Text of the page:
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What does it take to become the best?

  1. Mar 25, 2007 #1
    what does it take to become the best???

    hi guys,

    I am an Xi grade student who loves physics.
    I am quite good and can image situations and solve problems very well.
    I just wanted to know what should i do to get that level of intellect necessary for physics olympiads.

    Please suggest me books and their order of reading that can help me acheive this.
    Unfortunately i have no extremely good teachers nearby.
     
  2. jcsd
  3. Mar 26, 2007 #2
    Which country are you in? The level of difficulty of the national Physics Olympiad test depends on which country it is from.

    I would highly recommend finding a copy of Irodov's Problems in General Physics. That should be enough.
     
  4. Mar 26, 2007 #3
    XI grade? i take it you aren't in the US...
     
  5. Mar 27, 2007 #4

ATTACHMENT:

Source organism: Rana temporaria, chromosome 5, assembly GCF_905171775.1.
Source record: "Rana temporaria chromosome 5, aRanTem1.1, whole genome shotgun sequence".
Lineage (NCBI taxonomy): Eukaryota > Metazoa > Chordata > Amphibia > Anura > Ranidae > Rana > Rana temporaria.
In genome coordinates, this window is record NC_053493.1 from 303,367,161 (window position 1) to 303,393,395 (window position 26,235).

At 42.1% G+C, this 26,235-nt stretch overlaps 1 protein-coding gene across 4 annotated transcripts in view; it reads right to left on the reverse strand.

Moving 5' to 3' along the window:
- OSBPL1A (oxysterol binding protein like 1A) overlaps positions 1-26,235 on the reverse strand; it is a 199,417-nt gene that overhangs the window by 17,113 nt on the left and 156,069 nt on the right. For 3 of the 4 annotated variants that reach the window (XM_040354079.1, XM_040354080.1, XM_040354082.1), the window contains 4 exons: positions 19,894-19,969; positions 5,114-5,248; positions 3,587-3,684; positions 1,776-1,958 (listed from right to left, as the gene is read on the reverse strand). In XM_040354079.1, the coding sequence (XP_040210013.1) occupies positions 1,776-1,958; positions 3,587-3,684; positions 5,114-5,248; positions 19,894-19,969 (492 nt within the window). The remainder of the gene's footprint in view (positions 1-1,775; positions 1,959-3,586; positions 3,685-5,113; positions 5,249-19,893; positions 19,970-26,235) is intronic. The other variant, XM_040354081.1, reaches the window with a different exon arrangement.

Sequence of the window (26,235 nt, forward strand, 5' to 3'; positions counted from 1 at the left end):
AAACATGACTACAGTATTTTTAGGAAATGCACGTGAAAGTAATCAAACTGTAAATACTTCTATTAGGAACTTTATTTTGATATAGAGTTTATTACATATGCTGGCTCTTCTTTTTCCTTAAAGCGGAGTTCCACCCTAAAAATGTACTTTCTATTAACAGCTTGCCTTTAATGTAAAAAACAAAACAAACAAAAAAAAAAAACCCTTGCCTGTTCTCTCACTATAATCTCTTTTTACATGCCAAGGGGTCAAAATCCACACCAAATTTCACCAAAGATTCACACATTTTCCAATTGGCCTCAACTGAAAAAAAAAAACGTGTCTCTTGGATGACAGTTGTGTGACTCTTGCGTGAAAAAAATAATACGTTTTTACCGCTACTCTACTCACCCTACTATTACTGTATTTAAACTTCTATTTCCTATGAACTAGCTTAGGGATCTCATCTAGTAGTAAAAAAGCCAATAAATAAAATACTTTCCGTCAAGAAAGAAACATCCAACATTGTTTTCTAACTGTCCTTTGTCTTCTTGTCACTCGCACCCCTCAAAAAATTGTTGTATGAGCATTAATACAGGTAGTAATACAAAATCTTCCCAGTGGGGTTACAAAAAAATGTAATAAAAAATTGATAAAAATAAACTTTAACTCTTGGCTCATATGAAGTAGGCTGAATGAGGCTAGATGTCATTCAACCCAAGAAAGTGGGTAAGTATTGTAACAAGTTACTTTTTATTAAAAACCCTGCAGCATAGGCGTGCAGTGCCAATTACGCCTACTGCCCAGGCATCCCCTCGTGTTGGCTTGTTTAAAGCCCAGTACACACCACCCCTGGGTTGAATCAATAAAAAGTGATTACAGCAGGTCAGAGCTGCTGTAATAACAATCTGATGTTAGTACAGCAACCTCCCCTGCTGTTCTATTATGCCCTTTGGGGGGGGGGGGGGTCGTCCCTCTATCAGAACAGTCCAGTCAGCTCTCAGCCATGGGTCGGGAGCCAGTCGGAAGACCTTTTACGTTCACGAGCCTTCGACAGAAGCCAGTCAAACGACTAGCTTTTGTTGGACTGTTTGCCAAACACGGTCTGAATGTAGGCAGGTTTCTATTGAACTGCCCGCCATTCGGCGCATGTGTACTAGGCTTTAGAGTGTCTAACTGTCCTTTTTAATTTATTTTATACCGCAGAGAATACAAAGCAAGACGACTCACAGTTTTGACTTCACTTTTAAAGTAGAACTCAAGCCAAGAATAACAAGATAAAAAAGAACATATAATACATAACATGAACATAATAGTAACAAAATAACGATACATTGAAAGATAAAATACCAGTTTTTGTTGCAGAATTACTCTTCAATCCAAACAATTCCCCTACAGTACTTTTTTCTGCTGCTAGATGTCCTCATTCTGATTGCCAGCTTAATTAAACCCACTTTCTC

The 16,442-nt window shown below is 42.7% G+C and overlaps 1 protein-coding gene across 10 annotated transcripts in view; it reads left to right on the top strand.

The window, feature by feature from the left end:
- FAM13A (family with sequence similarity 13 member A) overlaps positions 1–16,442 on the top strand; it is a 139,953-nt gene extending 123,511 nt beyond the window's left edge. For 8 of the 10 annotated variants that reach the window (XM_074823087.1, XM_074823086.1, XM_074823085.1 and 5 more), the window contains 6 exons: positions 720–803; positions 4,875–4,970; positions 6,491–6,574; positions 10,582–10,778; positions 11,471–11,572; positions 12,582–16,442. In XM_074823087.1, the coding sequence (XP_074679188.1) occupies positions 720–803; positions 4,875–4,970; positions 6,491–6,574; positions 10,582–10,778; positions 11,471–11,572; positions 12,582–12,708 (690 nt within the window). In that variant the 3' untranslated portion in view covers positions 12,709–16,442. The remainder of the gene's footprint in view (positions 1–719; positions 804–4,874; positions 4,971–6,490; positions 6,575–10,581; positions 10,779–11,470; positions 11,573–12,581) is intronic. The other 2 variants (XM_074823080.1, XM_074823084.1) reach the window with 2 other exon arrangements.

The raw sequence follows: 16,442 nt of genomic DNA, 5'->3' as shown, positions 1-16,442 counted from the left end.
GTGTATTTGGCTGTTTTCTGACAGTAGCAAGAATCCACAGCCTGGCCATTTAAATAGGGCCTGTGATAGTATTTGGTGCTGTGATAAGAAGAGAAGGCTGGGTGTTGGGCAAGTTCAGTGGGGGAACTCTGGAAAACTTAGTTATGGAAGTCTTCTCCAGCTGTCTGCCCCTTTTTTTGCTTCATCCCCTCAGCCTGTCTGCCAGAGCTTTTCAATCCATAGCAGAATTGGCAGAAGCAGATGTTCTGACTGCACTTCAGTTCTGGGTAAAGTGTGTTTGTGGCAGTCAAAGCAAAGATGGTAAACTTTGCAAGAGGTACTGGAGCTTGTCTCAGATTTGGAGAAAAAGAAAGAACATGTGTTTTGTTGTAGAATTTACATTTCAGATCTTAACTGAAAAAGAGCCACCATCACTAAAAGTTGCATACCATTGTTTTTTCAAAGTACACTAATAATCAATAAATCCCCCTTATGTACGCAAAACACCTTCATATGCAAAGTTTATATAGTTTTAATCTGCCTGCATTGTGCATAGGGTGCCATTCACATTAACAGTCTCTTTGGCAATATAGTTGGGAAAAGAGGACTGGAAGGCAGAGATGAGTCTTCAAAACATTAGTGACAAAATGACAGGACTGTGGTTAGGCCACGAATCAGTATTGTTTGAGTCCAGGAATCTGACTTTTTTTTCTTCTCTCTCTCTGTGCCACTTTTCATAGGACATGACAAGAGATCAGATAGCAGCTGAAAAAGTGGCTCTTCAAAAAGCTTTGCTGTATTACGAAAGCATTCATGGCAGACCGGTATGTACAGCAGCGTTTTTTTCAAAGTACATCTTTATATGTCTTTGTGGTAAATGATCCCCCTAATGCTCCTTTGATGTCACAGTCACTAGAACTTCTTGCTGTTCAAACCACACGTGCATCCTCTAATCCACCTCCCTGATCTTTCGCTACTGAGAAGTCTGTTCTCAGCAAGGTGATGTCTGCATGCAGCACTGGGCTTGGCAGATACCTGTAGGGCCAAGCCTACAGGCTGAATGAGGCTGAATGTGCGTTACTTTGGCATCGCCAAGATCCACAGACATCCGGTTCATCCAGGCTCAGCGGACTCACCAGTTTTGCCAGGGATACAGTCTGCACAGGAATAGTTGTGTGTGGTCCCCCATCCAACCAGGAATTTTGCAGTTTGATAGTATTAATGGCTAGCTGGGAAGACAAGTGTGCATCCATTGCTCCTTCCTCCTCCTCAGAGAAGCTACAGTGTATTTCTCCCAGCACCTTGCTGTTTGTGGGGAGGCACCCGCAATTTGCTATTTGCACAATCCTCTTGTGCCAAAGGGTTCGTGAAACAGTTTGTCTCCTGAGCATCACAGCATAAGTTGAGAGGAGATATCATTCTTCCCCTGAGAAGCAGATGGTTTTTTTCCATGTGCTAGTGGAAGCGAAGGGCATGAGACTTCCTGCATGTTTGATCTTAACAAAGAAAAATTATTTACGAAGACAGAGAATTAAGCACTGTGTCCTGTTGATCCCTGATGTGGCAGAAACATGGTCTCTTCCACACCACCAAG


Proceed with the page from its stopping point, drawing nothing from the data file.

mathwonk

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    it takes luck. read the best sources and remember to go with what you love. being the best is not where the love is, doing what you enjoy is the key. "the best" is a title bestowed by others, hence is not a true concept.\

    consider how ludicrous is a title like "sexiest man alive". this is analogous to being called "the best".
     
  6. Mar 27, 2007 #5

    mjsd

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    XI grade? 11th Grade? how old are you? may be a bit late to start going for things like the international olympiad? anyway, there is nothing to stop you from trying... good luck
    as to suggested readings.. start by going to the international science olympiad site and look at some past problems...you will then know what is required.
     
  7. Mar 27, 2007 #6
    I'd say it takes more than hard work. As have been shown in any field. However mere hard work can make you 'up there' but not the best.
     
  8. Mar 27, 2007 #7
    I am a resident of india and i am 16 years old.
    I was looking for books that can teach u to think like a physicist.
    That can develop problem solving skills.
    Some books that r bibles in their subjects.
    Like morrison-boyd for organic chemistry.

    Topics i am looking for are:
    Classical mechanics.
    Heat and thermodyanamics.
    Electricity and magnetism.
    etc.